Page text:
Tag Archives: code requirements

All Graded Lumber is Not the Same

Standard & Btr and #2 Graded Lumber Are Not the Same

Although I had a couple of years’ experience in the prefabricated metal connector plated truss industry, my first opportunity to truly “fly solo” was when I was hired, at the end of August 1979 to manage the truss plant at what was then Lucas Plywood and Lumber, in Salem, Oregon.

My predecessor, Ken Chowning, had managed it for several years and was going into retirement on the Oregon Coast. I was assured he would remain around for a month or so, to make sure there was a smooth transition. He did remain around – until noon of my first day, and before he left, I was given a tour of the facility.

Once I got past being traumatized by trusses laid out on steel tables having their truss plates savagely beaten in by hammers with flat steel plates welded onto their faces, the next shocker was – they were using all green lumber! https://www.hansenpolebuildings.com/blog/2011/09/499green-lumber-vs-dry-lumber/

Reorganizing my psyche, and beginning to wonder what world I had put myself into, Ken proudly showed me their completed trusses. Built from 2x4s (no issues there). He happily explained how using #2 graded 2×4 was making them a whopping pile of money.

grade-stampThe problem was….all of the “#2” 2x4s were graded as “Std&btr”.

How he had gotten sold the farm on this one and never gotten snagged by a Building Inspector or during a random third party truss inspection was totally beyond my comprehension!

“Standard” graded lumber is classified as being “Light Framing”. #2 lumber fits into the category of “Structural Light Framing”. The difference in permitted characteristics between the two grades being slope of grain, where standard can be up to 1 in 4 and #2 is 1 in 8. Basically the #2 grade is closer to being vertically grained.

Whilst this one characteristic may seem minimal, it plays a huge part in the strength of the material. #2 grade is roughly 235% stronger in bending, 240% stronger in tension, 125% stronger in compression parallel to the grain and 123% greater in modulus of elasticity. For bending and tension, a single #2 2×4 is stronger than two standard grade pieces!

Most lumberyards do not carry #2 grade 2×4, which leads to many pole buildings and trusses every four feet on top of truss carriers atop posts placed every eight feet (what we refer to as a four and eight building) ending up being built to less than Code requirements (read more about girts and bending at: https://www.hansenpolebuildings.com/blog/2012/03/girts/).

Considering a four and eight pole building of your own? Take a cruise around the lumberyard first, if all you can find are “Std”, “Standard” or “Std&btr” graded 2×4, the supplier isn’t prepared to provide a building which will adequately support climactic loads!

Materials List: Scary Disclaimer

From time-to-time our potential clients will send us a quote from another provider to compare.  Often it includes a materials list. Typically this happens when Brand X is “thousands” of dollars less expensive for what is supposed to be (but rarely is) the same building size, quality and features.

One such company, provides only a list of pieces, and nowhere on the materials list does it state the dimensions of the building, or the load carrying capabilities (wind, snow, seismic).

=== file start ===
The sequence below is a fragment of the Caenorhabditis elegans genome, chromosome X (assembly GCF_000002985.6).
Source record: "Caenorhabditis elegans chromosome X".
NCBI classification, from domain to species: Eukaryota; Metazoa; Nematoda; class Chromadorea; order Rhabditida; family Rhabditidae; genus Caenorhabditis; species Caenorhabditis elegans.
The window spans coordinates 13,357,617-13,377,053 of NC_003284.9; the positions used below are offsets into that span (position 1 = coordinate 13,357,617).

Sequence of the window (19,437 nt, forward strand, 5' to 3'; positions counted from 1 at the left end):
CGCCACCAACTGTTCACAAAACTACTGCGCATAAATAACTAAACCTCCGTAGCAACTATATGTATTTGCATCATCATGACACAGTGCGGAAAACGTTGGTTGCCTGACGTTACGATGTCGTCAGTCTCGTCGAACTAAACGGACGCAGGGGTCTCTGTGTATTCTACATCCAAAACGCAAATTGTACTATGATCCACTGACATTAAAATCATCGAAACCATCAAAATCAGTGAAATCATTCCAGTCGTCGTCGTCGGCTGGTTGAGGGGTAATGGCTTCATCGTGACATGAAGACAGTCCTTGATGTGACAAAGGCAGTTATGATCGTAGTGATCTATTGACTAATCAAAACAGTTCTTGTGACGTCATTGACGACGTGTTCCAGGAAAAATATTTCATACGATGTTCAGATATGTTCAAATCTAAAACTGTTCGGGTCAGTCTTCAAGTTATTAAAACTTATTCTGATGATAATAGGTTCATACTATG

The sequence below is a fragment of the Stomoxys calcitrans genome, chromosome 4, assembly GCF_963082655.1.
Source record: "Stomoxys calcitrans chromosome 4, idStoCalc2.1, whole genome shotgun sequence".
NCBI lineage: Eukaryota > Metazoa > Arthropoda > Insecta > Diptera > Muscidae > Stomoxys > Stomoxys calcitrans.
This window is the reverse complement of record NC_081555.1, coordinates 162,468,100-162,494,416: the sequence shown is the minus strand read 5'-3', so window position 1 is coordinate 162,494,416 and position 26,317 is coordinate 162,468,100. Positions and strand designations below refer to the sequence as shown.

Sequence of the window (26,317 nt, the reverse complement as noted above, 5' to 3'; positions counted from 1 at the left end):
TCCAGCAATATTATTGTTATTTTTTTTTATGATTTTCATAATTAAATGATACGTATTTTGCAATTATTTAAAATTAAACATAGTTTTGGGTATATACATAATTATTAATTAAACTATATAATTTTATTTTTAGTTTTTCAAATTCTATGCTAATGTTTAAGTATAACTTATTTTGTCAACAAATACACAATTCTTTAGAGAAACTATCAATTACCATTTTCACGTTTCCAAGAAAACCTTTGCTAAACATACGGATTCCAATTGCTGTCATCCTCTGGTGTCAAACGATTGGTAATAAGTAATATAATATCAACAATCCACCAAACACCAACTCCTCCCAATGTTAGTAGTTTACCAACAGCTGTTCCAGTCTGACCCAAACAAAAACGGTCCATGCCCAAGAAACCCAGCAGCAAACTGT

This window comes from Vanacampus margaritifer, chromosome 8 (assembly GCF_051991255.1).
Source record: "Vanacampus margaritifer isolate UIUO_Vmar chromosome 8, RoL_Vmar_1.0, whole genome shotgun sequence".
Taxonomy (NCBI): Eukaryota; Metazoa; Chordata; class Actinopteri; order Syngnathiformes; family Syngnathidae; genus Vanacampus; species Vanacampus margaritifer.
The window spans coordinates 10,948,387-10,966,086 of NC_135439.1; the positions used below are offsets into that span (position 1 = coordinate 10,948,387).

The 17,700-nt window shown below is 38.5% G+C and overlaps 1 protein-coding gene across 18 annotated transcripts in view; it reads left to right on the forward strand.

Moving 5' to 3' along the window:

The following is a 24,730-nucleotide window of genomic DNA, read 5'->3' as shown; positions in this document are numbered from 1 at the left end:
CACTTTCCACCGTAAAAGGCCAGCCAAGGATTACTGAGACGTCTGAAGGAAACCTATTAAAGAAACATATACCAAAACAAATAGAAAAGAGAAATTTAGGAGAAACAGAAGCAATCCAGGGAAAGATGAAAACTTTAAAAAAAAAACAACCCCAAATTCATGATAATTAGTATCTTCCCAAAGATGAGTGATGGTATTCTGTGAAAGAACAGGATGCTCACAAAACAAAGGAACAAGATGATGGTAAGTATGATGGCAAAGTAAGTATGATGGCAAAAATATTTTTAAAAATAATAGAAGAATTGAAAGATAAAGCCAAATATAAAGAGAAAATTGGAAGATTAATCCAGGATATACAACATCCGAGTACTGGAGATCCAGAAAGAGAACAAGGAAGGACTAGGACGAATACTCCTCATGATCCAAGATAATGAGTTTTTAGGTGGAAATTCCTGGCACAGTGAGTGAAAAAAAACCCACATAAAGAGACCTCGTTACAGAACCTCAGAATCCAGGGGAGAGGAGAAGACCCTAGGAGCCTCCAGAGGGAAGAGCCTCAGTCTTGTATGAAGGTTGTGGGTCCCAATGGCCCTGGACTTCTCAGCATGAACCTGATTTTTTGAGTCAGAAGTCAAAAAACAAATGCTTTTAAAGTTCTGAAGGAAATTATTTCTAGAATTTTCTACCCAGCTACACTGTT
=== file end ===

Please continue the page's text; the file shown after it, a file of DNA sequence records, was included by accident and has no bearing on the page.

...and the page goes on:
At the bottom of these lists is the following disclaimer:

You may buy all the materials or any part at low cash and carry prices. Because of the wide variation in codes, Xxxxxxx cannot guarantee the material list will meet your code requirements. These post frame buildings are suggested designs and materials list only. Some items may vary from those pictured. We do not guarantee the completeness or prices of these buildings. Labor, concrete flooring, some finish materials and delivery are not included. Some special order truss sizes may be jobsite delivered. Delivery is extra. This post frame may have been altered from the plan’s original design.”

Personally, I find this statement to be seriously disturbing, if not totally misleading.

Provided the potential client has verified the loading requirements with their permit issuing jurisdiction, any competent provider should be able to guarantee to provide a building which will indeed meet the given loading requirements as well as clearly stating on the quote, what those loads are.

Amazingly this particular company runs advertisements for buildings, and includes prices. How is it then they can say in good conscience, “We do not guarantee the completeness or prices of these buildings”?

Regardless of who might be quoting a given building, it would be my strong encouragement to run, don’t walk away from any prospective provider who will not clearly state on their quote the dimensions, full code and load information.  There also should be an explicit guarantee to fully provide the required materials to complete the building, per the plans. Any not included items should be clearly stated and all price quotes should include jobsite delivery.

Don’t become one of those horror stories where thousands of dollars of materials had to be added because they were left out of the original materials list.  Carefully read every word on the quote you are given, and if you don’t understand it, ask questions.  The one question you didn’t ask may well be the one which cost you thousands of extra dollars “out of budget”.